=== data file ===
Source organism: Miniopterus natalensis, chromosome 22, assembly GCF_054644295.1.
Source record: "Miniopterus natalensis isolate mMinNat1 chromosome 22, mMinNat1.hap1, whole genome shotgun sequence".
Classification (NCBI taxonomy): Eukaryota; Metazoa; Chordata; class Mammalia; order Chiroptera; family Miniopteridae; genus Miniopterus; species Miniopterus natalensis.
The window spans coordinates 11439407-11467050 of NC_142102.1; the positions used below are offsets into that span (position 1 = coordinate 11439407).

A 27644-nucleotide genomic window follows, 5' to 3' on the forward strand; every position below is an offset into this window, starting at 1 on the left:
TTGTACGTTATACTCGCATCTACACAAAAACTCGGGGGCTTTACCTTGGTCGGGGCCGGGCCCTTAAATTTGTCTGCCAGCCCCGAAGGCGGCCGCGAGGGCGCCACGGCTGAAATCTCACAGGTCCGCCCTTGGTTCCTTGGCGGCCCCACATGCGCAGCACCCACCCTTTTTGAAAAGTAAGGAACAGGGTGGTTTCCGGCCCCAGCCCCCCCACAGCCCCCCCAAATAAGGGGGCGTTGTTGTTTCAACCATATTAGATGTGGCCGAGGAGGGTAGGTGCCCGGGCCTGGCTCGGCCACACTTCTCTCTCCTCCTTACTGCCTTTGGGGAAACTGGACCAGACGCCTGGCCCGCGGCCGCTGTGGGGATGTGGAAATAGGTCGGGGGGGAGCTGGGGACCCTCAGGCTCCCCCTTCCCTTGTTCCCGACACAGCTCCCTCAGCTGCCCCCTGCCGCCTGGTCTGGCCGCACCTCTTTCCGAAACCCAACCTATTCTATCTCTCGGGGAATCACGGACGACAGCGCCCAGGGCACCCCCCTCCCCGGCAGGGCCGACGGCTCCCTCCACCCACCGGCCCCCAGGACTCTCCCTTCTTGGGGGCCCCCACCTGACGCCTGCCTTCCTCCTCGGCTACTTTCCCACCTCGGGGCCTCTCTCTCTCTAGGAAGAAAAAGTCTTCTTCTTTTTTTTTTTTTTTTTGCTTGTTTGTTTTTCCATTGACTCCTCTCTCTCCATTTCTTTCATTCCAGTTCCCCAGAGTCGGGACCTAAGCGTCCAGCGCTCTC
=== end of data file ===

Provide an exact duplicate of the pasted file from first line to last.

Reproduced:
Source organism: Miniopterus natalensis, chromosome 22, assembly GCF_054644295.1.
Source record: "Miniopterus natalensis isolate mMinNat1 chromosome 22, mMinNat1.hap1, whole genome shotgun sequence".
Classification (NCBI taxonomy): Eukaryota; Metazoa; Chordata; class Mammalia; order Chiroptera; family Miniopteridae; genus Miniopterus; species Miniopterus natalensis.
The window spans coordinates 11439407-11467050 of NC_142102.1; the positions used below are offsets into that span (position 1 = coordinate 11439407).

A 27644-nucleotide genomic window follows, 5' to 3' on the forward strand; every position below is an offset into this window, starting at 1 on the left:
TTGTACGTTATACTCGCATCTACACAAAAACTCGGGGGCTTTACCTTGGTCGGGGCCGGGCCCTTAAATTTGTCTGCCAGCCCCGAAGGCGGCCGCGAGGGCGCCACGGCTGAAATCTCACAGGTCCGCCCTTGGTTCCTTGGCGGCCCCACATGCGCAGCACCCACCCTTTTTGAAAAGTAAGGAACAGGGTGGTTTCCGGCCCCAGCCCCCCCACAGCCCCCCCAAATAAGGGGGCGTTGTTGTTTCAACCATATTAGATGTGGCCGAGGAGGGTAGGTGCCCGGGCCTGGCTCGGCCACACTTCTCTCTCCTCCTTACTGCCTTTGGGGAAACTGGACCAGACGCCTGGCCCGCGGCCGCTGTGGGGATGTGGAAATAGGTCGGGGGGGAGCTGGGGACCCTCAGGCTCCCCCTTCCCTTGTTCCCGACACAGCTCCCTCAGCTGCCCCCTGCCGCCTGGTCTGGCCGCACCTCTTTCCGAAACCCAACCTATTCTATCTCTCGGGGAATCACGGACGACAGCGCCCAGGGCACCCCCCTCCCCGGCAGGGCCGACGGCTCCCTCCACCCACCGGCCCCCAGGACTCTCCCTTCTTGGGGGCCCCCACCTGACGCCTGCCTTCCTCCTCGGCTACTTTCCCACCTCGGGGCCTCTCTCTCTCTAGGAAGAAAAAGTCTTCTTCTTTTTTTTTTTTTTTTTGCTTGTTTGTTTTTCCATTGACTCCTCTCTCTCCATTTCTTTCATTCCAGTTCCCCAGAGTCGGGACCTAAGCGTCCAGCGCTCTC